Australian geothermal hopeful Geodynamics delivered some welcome news to the subdued sector on Tuesday with some positive results from a flow test at its Habanero 4 well in the Cooper Basin, the latest in a series of steps that could see the first electricity produced from enhanced geothermal systems in central Australia early next year.
The listed Brisbane-based company said a “staged open flow test” achieved the planned maximum production rate of 35kg per second. The temperature, more than four kilometres underground (4,130m), was 241°C, with a surface temperature of 191°C and increasing after 82 minutes of flow.
That’s technical stuff, but Geodynamics said it was pleased with the result because it delivered bang on target, critical for a company seeking to slowly regain the confidence and enthusiasm of investors. And the well blew some steam, as the company shows in this video, which is what the wells are designed to deliver to turn the turbines and make electrons. And the company says it shows that with each well, it is producing better and better flow rates – the key to increasing productivity and lowering the cost per megawatt hour of delivering electricity.
“We are coming down the learning curve,” CEO Geoff Ward told RenewEconomy. “We are improving how we design wells, we are getting better in the execution, and we are seeing returns in better well outcome and better results.”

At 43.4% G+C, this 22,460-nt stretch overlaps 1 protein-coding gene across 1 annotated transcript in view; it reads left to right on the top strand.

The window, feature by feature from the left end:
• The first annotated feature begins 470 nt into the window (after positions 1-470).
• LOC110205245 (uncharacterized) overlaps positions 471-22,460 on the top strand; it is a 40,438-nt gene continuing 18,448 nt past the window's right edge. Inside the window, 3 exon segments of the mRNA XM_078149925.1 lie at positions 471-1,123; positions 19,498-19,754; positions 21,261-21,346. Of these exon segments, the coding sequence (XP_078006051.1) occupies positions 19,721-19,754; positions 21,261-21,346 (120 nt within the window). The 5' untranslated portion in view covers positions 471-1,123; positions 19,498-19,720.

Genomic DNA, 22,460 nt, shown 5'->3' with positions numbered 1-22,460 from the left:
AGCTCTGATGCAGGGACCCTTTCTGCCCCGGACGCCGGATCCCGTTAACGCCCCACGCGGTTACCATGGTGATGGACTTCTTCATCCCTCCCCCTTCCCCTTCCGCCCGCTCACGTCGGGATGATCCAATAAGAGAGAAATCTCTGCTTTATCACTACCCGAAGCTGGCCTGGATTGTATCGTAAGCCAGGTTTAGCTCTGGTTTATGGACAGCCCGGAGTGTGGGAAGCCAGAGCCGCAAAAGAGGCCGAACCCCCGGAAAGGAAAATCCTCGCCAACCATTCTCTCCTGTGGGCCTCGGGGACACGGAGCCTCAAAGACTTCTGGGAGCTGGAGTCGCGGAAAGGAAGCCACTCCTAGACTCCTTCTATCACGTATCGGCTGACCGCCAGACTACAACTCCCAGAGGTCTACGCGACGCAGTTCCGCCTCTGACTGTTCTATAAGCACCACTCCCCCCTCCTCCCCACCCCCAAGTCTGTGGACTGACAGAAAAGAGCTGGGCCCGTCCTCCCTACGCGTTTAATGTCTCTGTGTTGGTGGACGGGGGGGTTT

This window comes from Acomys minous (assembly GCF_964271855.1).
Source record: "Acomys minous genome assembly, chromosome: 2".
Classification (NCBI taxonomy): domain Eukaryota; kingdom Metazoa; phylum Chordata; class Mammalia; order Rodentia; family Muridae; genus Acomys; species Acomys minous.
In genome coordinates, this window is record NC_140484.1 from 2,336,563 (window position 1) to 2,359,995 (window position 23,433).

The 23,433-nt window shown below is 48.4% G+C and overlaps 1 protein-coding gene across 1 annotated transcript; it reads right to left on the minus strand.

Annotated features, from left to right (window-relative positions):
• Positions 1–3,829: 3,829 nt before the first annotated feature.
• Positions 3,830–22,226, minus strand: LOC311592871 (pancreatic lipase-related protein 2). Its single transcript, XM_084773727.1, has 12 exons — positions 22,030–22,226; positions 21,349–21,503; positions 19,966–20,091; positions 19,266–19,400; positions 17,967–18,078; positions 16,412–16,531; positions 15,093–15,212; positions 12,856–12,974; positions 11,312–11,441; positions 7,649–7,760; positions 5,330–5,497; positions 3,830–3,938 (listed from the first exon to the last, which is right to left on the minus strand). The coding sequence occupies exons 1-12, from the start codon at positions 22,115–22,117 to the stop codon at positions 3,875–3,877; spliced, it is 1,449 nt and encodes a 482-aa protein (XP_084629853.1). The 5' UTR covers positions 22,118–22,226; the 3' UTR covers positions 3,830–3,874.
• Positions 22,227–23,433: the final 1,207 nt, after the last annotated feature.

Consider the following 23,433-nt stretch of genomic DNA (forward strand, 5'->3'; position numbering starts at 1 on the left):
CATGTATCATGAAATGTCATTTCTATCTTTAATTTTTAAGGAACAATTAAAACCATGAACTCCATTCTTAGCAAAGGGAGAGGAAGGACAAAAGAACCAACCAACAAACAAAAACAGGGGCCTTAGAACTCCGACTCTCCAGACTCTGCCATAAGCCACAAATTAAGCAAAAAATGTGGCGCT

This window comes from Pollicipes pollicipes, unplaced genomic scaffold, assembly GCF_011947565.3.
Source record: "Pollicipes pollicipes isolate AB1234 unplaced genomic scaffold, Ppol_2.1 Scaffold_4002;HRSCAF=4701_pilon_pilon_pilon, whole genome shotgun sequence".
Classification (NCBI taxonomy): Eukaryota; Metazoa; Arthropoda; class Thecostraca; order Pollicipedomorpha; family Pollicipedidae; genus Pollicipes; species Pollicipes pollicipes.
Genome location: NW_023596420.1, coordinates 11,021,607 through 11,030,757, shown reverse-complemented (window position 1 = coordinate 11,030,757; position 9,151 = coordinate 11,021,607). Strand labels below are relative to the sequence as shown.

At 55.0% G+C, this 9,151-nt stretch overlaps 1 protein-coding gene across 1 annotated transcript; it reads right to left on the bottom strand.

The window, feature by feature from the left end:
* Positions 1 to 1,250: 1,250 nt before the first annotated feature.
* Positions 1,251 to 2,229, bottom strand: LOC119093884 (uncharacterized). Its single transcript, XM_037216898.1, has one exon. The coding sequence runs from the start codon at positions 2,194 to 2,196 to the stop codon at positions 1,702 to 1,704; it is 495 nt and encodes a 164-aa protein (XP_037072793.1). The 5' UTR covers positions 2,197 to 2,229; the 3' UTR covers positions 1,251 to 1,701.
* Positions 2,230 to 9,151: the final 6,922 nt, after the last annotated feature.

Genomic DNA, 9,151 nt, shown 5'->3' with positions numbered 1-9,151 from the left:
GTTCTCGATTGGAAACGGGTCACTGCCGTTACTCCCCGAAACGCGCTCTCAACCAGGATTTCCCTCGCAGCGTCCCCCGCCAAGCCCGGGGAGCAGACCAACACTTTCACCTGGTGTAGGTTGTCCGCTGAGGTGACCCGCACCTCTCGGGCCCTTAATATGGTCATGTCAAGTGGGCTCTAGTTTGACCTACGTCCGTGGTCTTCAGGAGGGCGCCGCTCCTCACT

The flow test is the first of three that will take place in coming months. The next will take place after a small “stimulation” program – where the company seeks to create fractures in the rock so it can extract more heat – and the third will take place after a major stimulation program. Each is expected to deliver stronger flows.
Ward said the technical achievements of the well should not be underestimated – and the combination of depth, heat, the hardness of the rock, and the high flow made it unique in the industry. He said the results are being watched with intense interest by the geothermal industry – and the drilling industry – around the world.
The Habanero 4 well is costing the company a total of around $51 million – a massive expense that was too much for its larger joint venture partner, Origin Energy, which withdrew earlier this year to save its money for its LNG projects.
However, the linking of Habanero 4 with the older Habanero 1 well nearby will lead to the establishment of a 1MW pilot plant at nearby Innamincka – the first time electrons will be delivered from more than 4km below the surface in an enhanced geothermal system (also known as hot dry rocks) in Australia.
Ward says that the pilot plant will likely run only around three months – as it won’t be getting money for the project. But that should be enough to give it the data and other information to prepare a commercial proposal to take to clients. Then it is a matter of finding a customer. In the Cooper Basin, there are not a million options, but mining, gas or oil operations in the region could be possibilities.
“The significance of these results is that we are achieving what we said we would achieve, and that is important for us to build a track record,” Ward said. “We are much more focused on what our one year goals are rather than where we might be in five or six years.”
Having said that, Ward said the high flows give him confidence that the technology will achieve the numbers talked about in recent technology assessments, which puts geothermal costs at around $150-$250 MWh. The reality is, however, that it will have to deliver at the lower end of that range.